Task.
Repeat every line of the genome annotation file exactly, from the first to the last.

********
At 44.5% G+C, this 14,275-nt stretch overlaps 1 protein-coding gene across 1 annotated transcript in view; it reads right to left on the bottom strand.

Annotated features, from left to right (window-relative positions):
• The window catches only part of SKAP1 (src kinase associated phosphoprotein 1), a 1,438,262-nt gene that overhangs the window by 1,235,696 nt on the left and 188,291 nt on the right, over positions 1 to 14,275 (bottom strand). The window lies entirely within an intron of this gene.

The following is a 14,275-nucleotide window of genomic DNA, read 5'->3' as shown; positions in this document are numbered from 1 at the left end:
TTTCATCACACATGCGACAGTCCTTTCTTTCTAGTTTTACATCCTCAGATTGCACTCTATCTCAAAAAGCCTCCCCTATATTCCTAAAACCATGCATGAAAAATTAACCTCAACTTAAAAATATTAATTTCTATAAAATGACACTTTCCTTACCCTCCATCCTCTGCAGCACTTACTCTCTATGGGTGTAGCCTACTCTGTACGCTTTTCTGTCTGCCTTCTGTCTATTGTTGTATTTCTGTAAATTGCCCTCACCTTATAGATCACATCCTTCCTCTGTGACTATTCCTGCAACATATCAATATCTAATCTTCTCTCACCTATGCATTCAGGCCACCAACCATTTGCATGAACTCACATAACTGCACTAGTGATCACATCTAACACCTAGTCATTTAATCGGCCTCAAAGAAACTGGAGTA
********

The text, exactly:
At 44.5% G+C, this 14,275-nt stretch overlaps 1 protein-coding gene across 1 annotated transcript in view; it reads right to left on the bottom strand.

Annotated features, from left to right (window-relative positions):
• The window catches only part of SKAP1 (src kinase associated phosphoprotein 1), a 1,438,262-nt gene that overhangs the window by 1,235,696 nt on the left and 188,291 nt on the right, over positions 1 to 14,275 (bottom strand). The window lies entirely within an intron of this gene.

The following is a 14,275-nucleotide window of genomic DNA, read 5'->3' as shown; positions in this document are numbered from 1 at the left end:
TTTCATCACACATGCGACAGTCCTTTCTTTCTAGTTTTACATCCTCAGATTGCACTCTATCTCAAAAAGCCTCCCCTATATTCCTAAAACCATGCATGAAAAATTAACCTCAACTTAAAAATATTAATTTCTATAAAATGACACTTTCCTTACCCTCCATCCTCTGCAGCACTTACTCTCTATGGGTGTAGCCTACTCTGTACGCTTTTCTGTCTGCCTTCTGTCTATTGTTGTATTTCTGTAAATTGCCCTCACCTTATAGATCACATCCTTCCTCTGTGACTATTCCTGCAACATATCAATATCTAATCTTCTCTCACCTATGCATTCAGGCCACCAACCATTTGCATGAACTCACATAACTGCACTAGTGATCACATCTAACACCTAGTCATTTAATCGGCCTCAAAGAAACTGGAGTA